RET­RO­SPEC­TIVE: XBLG

Look­ing back with Sil­ver Dol­lar Games on the weird and won­der­ful world of the Xbox 360’s de­funct in­die plat­form

XBox: The Official Magazine - - CONTENTS - Paul Walker-Emig

The Xbox 360’s Xbox Live In­die Games ser­vice (XBLIG) was un­like any­thing that has ever ap­peared on con­sole. The walled gar­den that is the con­sole space is one as­so­ci­ated with care­ful cu­ra­tion and man­age­ment. It makes those ecosys­tems feel well-de­fined, clean, safe. To ven­ture into the Wild West that was XBLIG was to have those con­cep­tions smashed. This was a place that felt chaotic and un­tamed. A place where you could fre­quently find games that would make you ex­claim, “What the hell is this?” It was ec­cen­tric, it was strange, and it was, oc­ca­sion­ally, bril­liant.

XBLIG grew out of Mi­crosoft’s XNA game de­vel­op­ment tool – a free piece of soft­ware that of­fered a great way into game de­vel­op­ment for the likes of Sil­ver Dol­lar Games, who pub­lished around 60 ti­tles for XBLIG. “XNA got us in­ter­ested in pro­gram­ming,” Sil­ver Dol­lar Games’ Jon Flook tells us. “It made a lot of things pos­si­ble for the am­a­teur pro­gram­mer that pre­vi­ously would’ve been too dif­fi­cult to do. We started look­ing at XNA in 2007 and made our first game us­ing it. We got ex­cited when we heard about a ser­vice on Xbox 360 that would use XNA and al­lowed in­die de­vel­op­ers to self-pub­lish.”

That ser­vice was Xbox Live In­die Games and it con­tin­ued in the spirit of XNA, of­fer­ing a low bar­rier of en­try to de­vel­op­ers. “At the time it was re­ally the only place we knew of where we could self-pub­lish on a con­sole,” ex­plains Flook. “It wasn’t dif­fi­cult and it was a lot of fun. We had to­tal cre­ative free­dom. Also, we were able to make games with no bud­get, which meant they didn’t have to be fi­nan­cially suc­cess­ful, and boy, they sure weren’t. But we were mak­ing games for the joy of it.”

The idea of an in­die de­vel­oper be­ing able to pub­lish rel­a­tively eas­ily on con­sole seems any­thing but rev­o­lu­tion­ary now that in­die games have be­come such an im­por­tant part of con­sole gam­ing. But re­mem­ber that XBLIG launched in 2008, just as in­die games were start­ing to make waves in the con­sole mar­ket.

Even then, the kind of games you could play on XBLIG weren’t the kind we can so eas­ily ac­cess on Xbox One to­day, nor the more up­mar­ket Xbox Live Ar­cade at the time. With XBLIG, you didn’t need the ap­proval of Mi­crosoft to get your game on the con­sole, just a hand­ful of peer re­views from other de­vel­op­ers. This meant that you could find all sorts of bizarre, rough-around-the-edges odd­i­ties that would have no chance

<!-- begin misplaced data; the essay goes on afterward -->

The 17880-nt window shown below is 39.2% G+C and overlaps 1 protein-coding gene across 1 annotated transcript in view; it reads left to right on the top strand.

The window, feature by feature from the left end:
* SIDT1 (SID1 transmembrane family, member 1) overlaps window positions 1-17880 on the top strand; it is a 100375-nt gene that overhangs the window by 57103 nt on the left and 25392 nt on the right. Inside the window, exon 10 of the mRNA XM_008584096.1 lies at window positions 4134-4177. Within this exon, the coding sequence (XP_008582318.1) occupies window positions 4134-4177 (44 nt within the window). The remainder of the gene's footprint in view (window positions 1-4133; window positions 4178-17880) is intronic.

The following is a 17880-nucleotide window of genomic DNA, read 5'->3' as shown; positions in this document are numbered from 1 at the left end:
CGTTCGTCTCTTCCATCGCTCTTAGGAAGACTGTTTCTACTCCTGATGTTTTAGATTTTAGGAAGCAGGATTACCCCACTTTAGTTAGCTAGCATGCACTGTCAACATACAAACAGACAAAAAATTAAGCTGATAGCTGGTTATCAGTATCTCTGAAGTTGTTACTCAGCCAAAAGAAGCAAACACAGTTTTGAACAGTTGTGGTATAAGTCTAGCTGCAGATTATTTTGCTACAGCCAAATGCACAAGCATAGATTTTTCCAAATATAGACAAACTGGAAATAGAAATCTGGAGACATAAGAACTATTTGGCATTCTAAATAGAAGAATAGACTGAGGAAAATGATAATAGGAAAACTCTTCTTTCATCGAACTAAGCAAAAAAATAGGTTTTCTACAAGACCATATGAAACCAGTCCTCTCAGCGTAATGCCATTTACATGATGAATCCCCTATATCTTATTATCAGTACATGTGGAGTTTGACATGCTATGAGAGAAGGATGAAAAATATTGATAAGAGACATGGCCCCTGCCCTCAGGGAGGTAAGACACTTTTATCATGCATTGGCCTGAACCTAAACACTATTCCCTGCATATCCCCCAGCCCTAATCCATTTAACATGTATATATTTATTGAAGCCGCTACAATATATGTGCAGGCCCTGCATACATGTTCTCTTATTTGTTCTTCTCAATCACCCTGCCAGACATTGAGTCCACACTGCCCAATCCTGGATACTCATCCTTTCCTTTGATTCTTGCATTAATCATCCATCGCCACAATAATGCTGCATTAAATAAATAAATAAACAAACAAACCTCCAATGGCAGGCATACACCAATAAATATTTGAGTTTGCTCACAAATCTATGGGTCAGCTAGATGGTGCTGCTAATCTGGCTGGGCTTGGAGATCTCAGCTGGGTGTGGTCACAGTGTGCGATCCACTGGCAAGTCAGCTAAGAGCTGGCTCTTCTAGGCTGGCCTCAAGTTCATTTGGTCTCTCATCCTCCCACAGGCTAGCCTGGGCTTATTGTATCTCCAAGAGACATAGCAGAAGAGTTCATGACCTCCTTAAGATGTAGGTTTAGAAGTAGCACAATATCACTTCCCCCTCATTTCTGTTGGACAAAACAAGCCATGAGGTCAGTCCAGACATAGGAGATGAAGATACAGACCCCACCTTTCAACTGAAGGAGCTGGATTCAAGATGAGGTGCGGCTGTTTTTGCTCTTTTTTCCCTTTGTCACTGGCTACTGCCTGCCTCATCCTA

“Al­legedly, the rea­son Four Winds Fan­tasy looked like it was drawn by a child was be­cause it was”

of mak­ing it onto con­sole to­day. Take Four Winds Fan­tasy as an ex­am­ple. The game was a weird lit­tle RPG with art­work that looked like it had been drawn by a child on MS Paint. There’s no way it’d be taken se­ri­ously by a plat­form holder to­day. We’re not quite sure this is true, but, al­legedly, the rea­son Four Winds Fan­tasy looked like it was drawn by a child was be­cause it was. Ei­ther a kid drew the art and his dad made it into a game and XBLIG gave them a way to get it on Xbox 360, or there’s a myth around this weird lit­tle game that’s en­tirely un­true and im­pos­si­ble to ver­ify thanks to the ob­scu­rity of this cu­rio. Ei­ther way, there’s some­thing won­der­ful about that.

Good vi­bra­tions

What helped make XBLIG work was that its low bar­rier of en­try ap­plied on the con­sumer side too. The games

“We’ve played ac­tion games with 1,000 times the bud­get that aren’t half as much fun as One Finger Death Punch was”

on the ser­vice were cheap, cost­ing ei­ther 80, 240 or 400 Mi­crosoft Points, which worked out at about £0.68, £2.04 and £3.40 re­spec­tively, mak­ing it a great way of us­ing up the Mi­crosoft Points you’d typ­i­cally have left over af­ter a pricier pur­chase. Ad­di­tion­ally, all games had a trial pe­riod of eight min­utes, al­low­ing you to get a taste of any­thing that was avail­able on the ser­vice with no fi­nan­cial risk.

The low bar­rier to en­try ob­vi­ously had some down­sides. XBLIG was full of ques­tion­able con­tent, in­clud­ing a vast ar­ray of slimy dat­ing games with scant­ily-clad women, weird chat-up sim­u­la­tors and ‘mas­sage games’ that would make your con­troller vi­brate. We’ll leave it up to you to imag­ine where you were sup­posed to put your vi­brat­ing con­troller.

Then there were the clones made to cap­i­talise on what­ever trend seemed to be sell­ing best. You could find a swath of Minecraft im­i­ta­tors on the server, such as

FortressCraft and CastleMiner Z. Plus count­less zom­bie games, and avatar­based games like Avatar Ninja and Su­per Avatar World.

All this un­savoury, de­riv­a­tive and cyn­i­cal con­tent inevitably gave XBLIG a bad rep­u­ta­tion. It be­came known as a repos­i­tory of trash. Though we would ar­gue that there was still some­thing fas­ci­nat­ing about ex­plor­ing that ‘trash’ – flick­ing through all that gar­ish, am­a­teur cover art that in­vited you to pon­der who the per­son was that made this stuff and what they hoped to achieve – we won’t deny that that rep­u­ta­tion was de­served to a de­gree. How­ever, it also ob­scures what an in­ter­est­ing place XBLIG could be if you took the time ex­plore it.

Take Sil­ver Dol­lar Games’ own out­put as an ex­am­ple. Brows­ing XBLIG might lead you to one of the games that they made as a joke, such as Why